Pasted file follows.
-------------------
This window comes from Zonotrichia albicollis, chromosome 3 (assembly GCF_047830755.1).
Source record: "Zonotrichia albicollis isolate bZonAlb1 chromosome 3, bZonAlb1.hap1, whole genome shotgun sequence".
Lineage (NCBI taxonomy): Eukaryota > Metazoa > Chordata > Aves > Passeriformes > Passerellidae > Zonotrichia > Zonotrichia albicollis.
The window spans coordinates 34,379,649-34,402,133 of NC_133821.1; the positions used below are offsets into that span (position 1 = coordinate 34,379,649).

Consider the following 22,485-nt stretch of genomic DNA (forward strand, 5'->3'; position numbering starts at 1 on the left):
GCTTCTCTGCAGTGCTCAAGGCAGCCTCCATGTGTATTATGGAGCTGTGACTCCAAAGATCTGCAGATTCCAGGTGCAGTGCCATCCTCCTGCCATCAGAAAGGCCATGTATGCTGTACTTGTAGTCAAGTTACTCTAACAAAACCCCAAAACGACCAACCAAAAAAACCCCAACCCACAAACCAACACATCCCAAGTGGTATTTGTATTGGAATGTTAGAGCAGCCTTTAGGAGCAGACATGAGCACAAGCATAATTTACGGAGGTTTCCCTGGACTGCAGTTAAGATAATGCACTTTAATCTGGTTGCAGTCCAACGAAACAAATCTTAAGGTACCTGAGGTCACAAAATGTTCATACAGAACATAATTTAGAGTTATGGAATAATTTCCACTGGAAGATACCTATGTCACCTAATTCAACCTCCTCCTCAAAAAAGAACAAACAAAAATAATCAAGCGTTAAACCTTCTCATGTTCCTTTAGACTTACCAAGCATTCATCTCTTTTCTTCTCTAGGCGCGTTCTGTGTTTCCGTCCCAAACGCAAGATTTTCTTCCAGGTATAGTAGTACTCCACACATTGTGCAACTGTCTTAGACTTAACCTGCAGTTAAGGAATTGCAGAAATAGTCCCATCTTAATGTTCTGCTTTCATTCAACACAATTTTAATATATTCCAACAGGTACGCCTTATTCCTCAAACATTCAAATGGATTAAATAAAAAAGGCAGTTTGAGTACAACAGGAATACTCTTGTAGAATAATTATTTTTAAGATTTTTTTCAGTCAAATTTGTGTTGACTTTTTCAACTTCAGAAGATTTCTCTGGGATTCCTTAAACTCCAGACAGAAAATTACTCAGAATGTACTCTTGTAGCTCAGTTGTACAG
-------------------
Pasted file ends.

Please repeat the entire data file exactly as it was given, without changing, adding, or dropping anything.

This window comes from Zonotrichia albicollis, chromosome 3 (assembly GCF_047830755.1).
Source record: "Zonotrichia albicollis isolate bZonAlb1 chromosome 3, bZonAlb1.hap1, whole genome shotgun sequence".
Lineage (NCBI taxonomy): Eukaryota > Metazoa > Chordata > Aves > Passeriformes > Passerellidae > Zonotrichia > Zonotrichia albicollis.
The window spans coordinates 34,379,649-34,402,133 of NC_133821.1; the positions used below are offsets into that span (position 1 = coordinate 34,379,649).

Consider the following 22,485-nt stretch of genomic DNA (forward strand, 5'->3'; position numbering starts at 1 on the left):
GCTTCTCTGCAGTGCTCAAGGCAGCCTCCATGTGTATTATGGAGCTGTGACTCCAAAGATCTGCAGATTCCAGGTGCAGTGCCATCCTCCTGCCATCAGAAAGGCCATGTATGCTGTACTTGTAGTCAAGTTACTCTAACAAAACCCCAAAACGACCAACCAAAAAAACCCCAACCCACAAACCAACACATCCCAAGTGGTATTTGTATTGGAATGTTAGAGCAGCCTTTAGGAGCAGACATGAGCACAAGCATAATTTACGGAGGTTTCCCTGGACTGCAGTTAAGATAATGCACTTTAATCTGGTTGCAGTCCAACGAAACAAATCTTAAGGTACCTGAGGTCACAAAATGTTCATACAGAACATAATTTAGAGTTATGGAATAATTTCCACTGGAAGATACCTATGTCACCTAATTCAACCTCCTCCTCAAAAAAGAACAAACAAAAATAATCAAGCGTTAAACCTTCTCATGTTCCTTTAGACTTACCAAGCATTCATCTCTTTTCTTCTCTAGGCGCGTTCTGTGTTTCCGTCCCAAACGCAAGATTTTCTTCCAGGTATAGTAGTACTCCACACATTGTGCAACTGTCTTAGACTTAACCTGCAGTTAAGGAATTGCAGAAATAGTCCCATCTTAATGTTCTGCTTTCATTCAACACAATTTTAATATATTCCAACAGGTACGCCTTATTCCTCAAACATTCAAATGGATTAAATAAAAAAGGCAGTTTGAGTACAACAGGAATACTCTTGTAGAATAATTATTTTTAAGATTTTTTTCAGTCAAATTTGTGTTGACTTTTTCAACTTCAGAAGATTTCTCTGGGATTCCTTAAACTCCAGACAGAAAATTACTCAGAATGTACTCTTGTAGCTCAGTTGTACAG